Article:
7.01.2012

Bach Lottery 6: Moving Month

Gustave Doré
As much as one can enjoy deeply involved pieces by the Baroque master during a stressful month of pianolessness, cleaning, uprooting, traveling, and then resting only to do it all over again, I have enjoyed these pieces. My observations are a little less hands-on and more statements based on visual analysis and sporadic sight-reading. Nevertheless, here's what I've got.

Book 1, Prelude and Fugue 4 in C-sharp minor: In 2008 I tried playing one WTC prelude-fugue set each month in sequential order; I got all the way to No. 4 and promptly quit. (Perhaps there was more to it than that... we were probably moving to a new city or state.) The clincher, of course, was the triple ricarcare. On the other hand, the prelude is the epitome of Fortspinnung, going to great lengths to develop a necklace of pearly eighth notes. Once again there are various metric and functional/dramatic possibilities. Great care should be taken to shape those lines towards their ultimate goals, only then add the incorrigible little ornaments. But once that Picardy Third sounds, the portal opens to a world of cosmic five-voiced wonder. To me this massive fugue rotates with planetary solemnity, and playing or listening to it is like strolling through the halls of Titanic planets. The second subject plashes like a rain of meteors and the third like the shining of sinuous constellations! Music of the spheres! Some day, I hope to give this piece the life-time of love that it deserves.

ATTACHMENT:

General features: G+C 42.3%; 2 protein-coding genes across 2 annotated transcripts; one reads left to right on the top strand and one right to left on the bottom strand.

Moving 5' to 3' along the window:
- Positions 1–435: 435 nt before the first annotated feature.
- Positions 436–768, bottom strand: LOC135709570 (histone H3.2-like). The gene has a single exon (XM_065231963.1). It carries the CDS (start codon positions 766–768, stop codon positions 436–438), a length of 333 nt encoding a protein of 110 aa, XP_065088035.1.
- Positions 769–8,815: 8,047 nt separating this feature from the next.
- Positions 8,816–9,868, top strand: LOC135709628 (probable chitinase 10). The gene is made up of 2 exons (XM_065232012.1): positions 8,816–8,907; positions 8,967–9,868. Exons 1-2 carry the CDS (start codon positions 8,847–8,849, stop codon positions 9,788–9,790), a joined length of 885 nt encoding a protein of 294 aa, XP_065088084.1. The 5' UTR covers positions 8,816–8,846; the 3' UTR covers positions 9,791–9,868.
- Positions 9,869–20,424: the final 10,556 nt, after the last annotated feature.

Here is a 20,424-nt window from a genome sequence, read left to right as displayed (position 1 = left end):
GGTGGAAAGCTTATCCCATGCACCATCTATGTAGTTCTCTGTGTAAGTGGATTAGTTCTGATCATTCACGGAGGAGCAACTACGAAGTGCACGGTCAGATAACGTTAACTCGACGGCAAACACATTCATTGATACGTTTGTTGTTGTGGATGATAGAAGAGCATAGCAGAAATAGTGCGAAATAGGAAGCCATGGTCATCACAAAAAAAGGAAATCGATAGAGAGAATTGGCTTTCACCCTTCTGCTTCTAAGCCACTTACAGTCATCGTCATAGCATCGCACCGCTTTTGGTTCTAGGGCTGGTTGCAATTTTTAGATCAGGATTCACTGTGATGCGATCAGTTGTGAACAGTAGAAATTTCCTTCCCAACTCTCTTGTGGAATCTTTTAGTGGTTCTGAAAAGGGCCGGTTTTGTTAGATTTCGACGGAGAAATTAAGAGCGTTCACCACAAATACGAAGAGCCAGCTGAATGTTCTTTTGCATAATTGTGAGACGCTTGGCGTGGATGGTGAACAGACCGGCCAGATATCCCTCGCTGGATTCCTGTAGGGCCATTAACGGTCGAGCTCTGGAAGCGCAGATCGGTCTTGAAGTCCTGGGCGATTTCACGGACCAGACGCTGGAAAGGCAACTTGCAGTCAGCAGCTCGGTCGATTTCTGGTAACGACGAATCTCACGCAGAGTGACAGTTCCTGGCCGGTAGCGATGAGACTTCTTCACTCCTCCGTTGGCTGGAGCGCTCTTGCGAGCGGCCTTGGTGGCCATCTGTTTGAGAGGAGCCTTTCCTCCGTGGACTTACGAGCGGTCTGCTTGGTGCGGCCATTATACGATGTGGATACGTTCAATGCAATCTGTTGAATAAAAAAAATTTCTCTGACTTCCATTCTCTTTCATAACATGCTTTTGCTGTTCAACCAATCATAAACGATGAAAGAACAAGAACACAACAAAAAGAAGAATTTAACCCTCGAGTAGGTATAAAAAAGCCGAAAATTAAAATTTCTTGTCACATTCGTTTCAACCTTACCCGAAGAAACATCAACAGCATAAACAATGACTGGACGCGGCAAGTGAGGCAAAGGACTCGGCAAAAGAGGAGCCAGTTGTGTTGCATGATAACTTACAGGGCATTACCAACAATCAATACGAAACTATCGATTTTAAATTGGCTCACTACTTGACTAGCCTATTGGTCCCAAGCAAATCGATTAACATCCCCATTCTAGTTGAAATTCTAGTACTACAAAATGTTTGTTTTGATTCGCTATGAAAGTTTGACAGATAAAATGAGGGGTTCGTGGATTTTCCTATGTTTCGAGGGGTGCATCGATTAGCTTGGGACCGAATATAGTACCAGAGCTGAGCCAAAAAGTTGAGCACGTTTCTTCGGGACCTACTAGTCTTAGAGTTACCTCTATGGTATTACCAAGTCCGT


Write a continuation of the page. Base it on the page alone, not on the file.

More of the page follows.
Book 2, Prelude and Fugue 8 in D-sharp minor: Sharps are good for the brain, they're like vitamins for the grey matter! I'd love to analyze this piece for its inventions via Laurence Dreyfus: Bach's stepwise theme, appearing first in the right hand, is passed to and fro with all manner of counter-subjects. The transition sections are interesting, the pattern in measure six quite enigmatic melodically. The modulation to G-sharp minor doesn't come to tonicize with metric force and has a quality of being noncommittal. Throughout the prelude, the leading tone—tonic unit is prominent, especially in the final cadence, creating a link with the fugue that also features the same notes in its theme. This fugue is extremely tasty and quite unruly, despite its seemingly tame subject. Bach shifts the tonic center of a subject mid-theme and engages in all types of enigmatic harmonic progressions including chromatic passing chords, deceptive cadences and Neopolitans. The ending coda has a sense of dense, loud drama and in this case I am tempted to ignore the Picardy Third and end in sublime dispair!

Up next:
Book 1, Prelude and Fugue 7 in E-flat Major
and
Book 1, Prelude and Fugue 23 in B Major

No comments:

Post a Comment

MATTHEW ROY. All rights reserved. BLOG DESIGN BY labinastudio.